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Tuesday, October 15, 2013

Rural Oregon: Where the GABF Medals Roam

Everyone in the beer community is talking about the just-completed Great American Beer Festival. Here in Oregon, there are handshakes all around. Our breweries brought home 25 medals, third on the list behind California (52) and Colorado (46).

First, congrats to everyone who won a medal, any kind of medal, whether your brewery resides in Oregon or elsewhere. It's no small task. As Jeff Alworth says in his wrap-up, it's a challenge just getting into the GABF. There are something like 2,500 breweries competing for roughly 600 spots. Ye gods.

Some have suggested that the Brewers Association adopt regional competitions to filter entries for the national event. Don't hold your breath. There's a lot of money being made just the way things work now, and there are logistical challenges involved in putting on regional competitions. Near-term changes are unlikely.

As I looked at the list of Oregon winners, the first thing I noticed is that Portland breweries are not well-represented. Of the 25 Oregon medals, Portland breweries picked up just six of them...roughly 25 percent. I was surprised by that, given we have more than 50 breweries in the city. It turns out I shouldn't have been.

I decided to do an analysis of where Oregon's GABF medal winners have come from over the past five years. Sure, I could have gone back 10 years...or 20. I chose five because I'm most interested in recent history. Be my guest if you want to do a more extensive analysis. The data is out there all the way back to 1983.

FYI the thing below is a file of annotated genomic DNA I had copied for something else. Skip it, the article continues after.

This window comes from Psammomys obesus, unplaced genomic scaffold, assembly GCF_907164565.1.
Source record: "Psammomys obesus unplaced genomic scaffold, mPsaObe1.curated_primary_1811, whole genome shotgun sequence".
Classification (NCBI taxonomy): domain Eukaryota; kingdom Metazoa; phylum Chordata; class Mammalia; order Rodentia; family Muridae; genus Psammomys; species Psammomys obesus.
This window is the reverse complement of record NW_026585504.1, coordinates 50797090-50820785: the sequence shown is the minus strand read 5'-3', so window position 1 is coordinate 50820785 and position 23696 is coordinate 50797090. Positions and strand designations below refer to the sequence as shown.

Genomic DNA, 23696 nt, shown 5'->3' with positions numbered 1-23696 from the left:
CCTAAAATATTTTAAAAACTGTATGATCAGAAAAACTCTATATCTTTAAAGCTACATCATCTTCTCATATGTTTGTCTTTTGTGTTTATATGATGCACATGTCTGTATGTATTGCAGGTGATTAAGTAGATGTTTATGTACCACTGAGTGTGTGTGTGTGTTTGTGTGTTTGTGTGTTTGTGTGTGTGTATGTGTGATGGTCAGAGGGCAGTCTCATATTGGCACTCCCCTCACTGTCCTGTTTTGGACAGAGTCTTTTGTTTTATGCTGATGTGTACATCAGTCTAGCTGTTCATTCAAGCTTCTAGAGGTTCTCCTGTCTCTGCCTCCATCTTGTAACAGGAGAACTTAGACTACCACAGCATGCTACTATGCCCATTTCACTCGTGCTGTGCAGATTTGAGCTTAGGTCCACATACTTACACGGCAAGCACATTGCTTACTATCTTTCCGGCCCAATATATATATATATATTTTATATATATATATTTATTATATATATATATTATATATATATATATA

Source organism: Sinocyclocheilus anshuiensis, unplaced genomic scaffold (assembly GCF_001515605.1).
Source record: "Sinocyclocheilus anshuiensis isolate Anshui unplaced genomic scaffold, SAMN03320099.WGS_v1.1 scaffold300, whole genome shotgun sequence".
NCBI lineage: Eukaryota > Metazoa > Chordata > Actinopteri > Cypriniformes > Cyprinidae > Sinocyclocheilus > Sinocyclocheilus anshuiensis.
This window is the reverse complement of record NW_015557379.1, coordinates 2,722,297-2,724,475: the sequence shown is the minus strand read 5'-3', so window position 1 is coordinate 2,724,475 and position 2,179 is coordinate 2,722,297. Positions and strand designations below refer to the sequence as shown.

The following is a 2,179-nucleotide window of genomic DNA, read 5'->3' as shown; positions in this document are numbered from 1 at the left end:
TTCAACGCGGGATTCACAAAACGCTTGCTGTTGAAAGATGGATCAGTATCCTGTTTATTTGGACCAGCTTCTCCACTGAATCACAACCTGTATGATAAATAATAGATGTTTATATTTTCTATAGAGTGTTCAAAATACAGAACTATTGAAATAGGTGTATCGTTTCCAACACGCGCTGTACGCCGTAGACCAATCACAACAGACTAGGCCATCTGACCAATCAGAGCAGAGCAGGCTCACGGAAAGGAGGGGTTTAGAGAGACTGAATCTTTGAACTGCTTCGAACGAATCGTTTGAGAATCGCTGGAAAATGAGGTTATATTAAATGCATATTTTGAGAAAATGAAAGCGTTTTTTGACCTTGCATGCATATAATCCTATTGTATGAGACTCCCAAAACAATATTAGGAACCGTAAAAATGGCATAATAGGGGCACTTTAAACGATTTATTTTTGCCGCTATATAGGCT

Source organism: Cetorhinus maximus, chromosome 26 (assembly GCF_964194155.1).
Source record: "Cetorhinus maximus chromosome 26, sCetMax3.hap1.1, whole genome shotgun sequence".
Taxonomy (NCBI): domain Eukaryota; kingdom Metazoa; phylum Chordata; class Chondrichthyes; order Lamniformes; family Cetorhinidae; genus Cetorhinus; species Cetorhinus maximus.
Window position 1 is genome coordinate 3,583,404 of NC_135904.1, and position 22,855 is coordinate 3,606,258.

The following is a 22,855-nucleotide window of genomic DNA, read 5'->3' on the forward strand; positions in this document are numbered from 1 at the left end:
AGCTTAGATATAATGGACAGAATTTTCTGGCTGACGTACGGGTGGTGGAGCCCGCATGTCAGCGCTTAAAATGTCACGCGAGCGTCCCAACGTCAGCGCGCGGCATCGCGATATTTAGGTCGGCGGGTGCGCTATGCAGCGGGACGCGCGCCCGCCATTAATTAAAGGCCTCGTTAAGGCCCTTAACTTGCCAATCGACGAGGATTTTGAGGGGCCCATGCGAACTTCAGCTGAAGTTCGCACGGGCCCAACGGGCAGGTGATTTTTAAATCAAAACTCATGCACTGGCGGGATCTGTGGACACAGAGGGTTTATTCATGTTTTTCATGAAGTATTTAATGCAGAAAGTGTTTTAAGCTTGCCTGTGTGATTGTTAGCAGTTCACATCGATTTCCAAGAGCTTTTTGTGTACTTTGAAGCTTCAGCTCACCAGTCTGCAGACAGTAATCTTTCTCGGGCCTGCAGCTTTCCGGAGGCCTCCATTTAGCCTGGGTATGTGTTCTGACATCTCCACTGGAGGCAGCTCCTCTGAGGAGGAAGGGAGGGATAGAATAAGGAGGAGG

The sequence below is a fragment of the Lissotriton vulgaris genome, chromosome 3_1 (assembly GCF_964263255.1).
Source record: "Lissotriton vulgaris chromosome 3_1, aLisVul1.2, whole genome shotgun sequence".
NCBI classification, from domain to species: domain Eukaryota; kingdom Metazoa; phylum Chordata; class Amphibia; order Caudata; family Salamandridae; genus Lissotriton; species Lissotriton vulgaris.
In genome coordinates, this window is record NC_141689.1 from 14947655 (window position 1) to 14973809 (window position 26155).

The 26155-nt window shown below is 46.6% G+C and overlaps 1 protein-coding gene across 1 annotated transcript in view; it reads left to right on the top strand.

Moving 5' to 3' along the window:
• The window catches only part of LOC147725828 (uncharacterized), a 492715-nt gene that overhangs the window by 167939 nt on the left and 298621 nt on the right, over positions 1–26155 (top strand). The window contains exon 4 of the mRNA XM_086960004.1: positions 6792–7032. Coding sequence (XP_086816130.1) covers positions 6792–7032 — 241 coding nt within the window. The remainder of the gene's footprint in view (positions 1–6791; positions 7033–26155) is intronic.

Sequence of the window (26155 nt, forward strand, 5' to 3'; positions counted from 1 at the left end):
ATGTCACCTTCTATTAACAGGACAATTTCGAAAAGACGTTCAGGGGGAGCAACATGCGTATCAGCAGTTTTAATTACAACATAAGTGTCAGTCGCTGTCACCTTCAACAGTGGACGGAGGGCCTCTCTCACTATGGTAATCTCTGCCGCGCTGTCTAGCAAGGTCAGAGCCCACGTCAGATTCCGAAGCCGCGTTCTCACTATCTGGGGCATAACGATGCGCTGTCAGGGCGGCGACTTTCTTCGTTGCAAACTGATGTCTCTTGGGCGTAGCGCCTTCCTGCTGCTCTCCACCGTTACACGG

Of the 95 GABF medals Oregon has brought home since 2009, 67 (70 percent, if you prefer) were won by breweries outside Portland. In actual fact, Portland breweries have done fairly well the last two years, winning six medals this year and eight in 2012. Before that, the best recent year was 2009...when Portland breweries won nine of Oregon's 22 medals. The bad years were 2011 (2) and 2010 (3).

I wanted to know more. I wondered who the hell is winning all these medals. So I looked through the yearly GABF results and tabulated the number of medals won by the various breweries around the state. I don't want to say I was shocked, but I was surprised.

It turns out five breweries have been fairly dominant over the course of the last five years: Barley Brown's (aka Baker City Brewing), Bend Brewing, Deschutes Brewing, Pelican Brewing and Rogue. Together, these five breweries have accounted for 56 (or 59 percent) of the 95 medals GABF medals won by Oregon breweries.

Boiling it down further, the top three accounted for 41 of the 95 medals (43 percent). It may come as a surprise to learn that the top medal winner is Barley Brown's of Baker City, which has won 16 medals. Deschutes is next with 13; Pelican has 12. Rounding out the top five, Bend Brewing has eight medals and Rogue has seven.

It's hardly a surprise to see Deschutes among the top medal winners. It's a huge operation and they've been making good beer for a long time. The big surprises are Barley Brown's, Bend Brewing and Pelican. These operations are small and two of the three are rather remote. When was the last time you visited Baker City? Pacific City? Alrighty then.